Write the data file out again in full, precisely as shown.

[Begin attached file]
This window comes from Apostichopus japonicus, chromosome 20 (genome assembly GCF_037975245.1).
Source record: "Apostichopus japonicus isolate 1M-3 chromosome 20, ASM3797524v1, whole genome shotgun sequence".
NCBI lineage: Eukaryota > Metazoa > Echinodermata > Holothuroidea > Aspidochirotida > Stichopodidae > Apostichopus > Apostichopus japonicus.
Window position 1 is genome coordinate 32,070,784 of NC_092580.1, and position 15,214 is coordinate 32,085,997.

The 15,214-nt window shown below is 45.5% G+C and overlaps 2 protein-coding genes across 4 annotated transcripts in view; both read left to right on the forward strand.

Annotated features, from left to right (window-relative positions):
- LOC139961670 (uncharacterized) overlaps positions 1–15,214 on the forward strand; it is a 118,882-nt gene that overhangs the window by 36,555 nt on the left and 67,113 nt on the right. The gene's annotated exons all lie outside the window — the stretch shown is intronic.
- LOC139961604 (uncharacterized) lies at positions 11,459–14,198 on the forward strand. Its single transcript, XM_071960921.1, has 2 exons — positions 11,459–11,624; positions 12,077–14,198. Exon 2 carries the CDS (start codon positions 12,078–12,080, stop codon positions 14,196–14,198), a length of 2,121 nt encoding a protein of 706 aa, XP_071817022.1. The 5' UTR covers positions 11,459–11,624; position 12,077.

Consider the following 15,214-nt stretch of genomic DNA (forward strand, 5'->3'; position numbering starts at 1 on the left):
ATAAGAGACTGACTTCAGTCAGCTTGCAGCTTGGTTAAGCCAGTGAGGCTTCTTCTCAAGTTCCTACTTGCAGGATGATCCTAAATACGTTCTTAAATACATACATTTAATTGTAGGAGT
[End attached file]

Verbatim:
This window comes from Apostichopus japonicus, chromosome 20 (genome assembly GCF_037975245.1).
Source record: "Apostichopus japonicus isolate 1M-3 chromosome 20, ASM3797524v1, whole genome shotgun sequence".
NCBI lineage: Eukaryota > Metazoa > Echinodermata > Holothuroidea > Aspidochirotida > Stichopodidae > Apostichopus > Apostichopus japonicus.
Window position 1 is genome coordinate 32,070,784 of NC_092580.1, and position 15,214 is coordinate 32,085,997.

The 15,214-nt window shown below is 45.5% G+C and overlaps 2 protein-coding genes across 4 annotated transcripts in view; both read left to right on the forward strand.

Annotated features, from left to right (window-relative positions):
- LOC139961670 (uncharacterized) overlaps positions 1–15,214 on the forward strand; it is a 118,882-nt gene that overhangs the window by 36,555 nt on the left and 67,113 nt on the right. The gene's annotated exons all lie outside the window — the stretch shown is intronic.
- LOC139961604 (uncharacterized) lies at positions 11,459–14,198 on the forward strand. Its single transcript, XM_071960921.1, has 2 exons — positions 11,459–11,624; positions 12,077–14,198. Exon 2 carries the CDS (start codon positions 12,078–12,080, stop codon positions 14,196–14,198), a length of 2,121 nt encoding a protein of 706 aa, XP_071817022.1. The 5' UTR covers positions 11,459–11,624; position 12,077.

Consider the following 15,214-nt stretch of genomic DNA (forward strand, 5'->3'; position numbering starts at 1 on the left):
ATAAGAGACTGACTTCAGTCAGCTTGCAGCTTGGTTAAGCCAGTGAGGCTTCTTCTCAAGTTCCTACTTGCAGGATGATCCTAAATACGTTCTTAAATACATACATTTAATTGTAGGAGT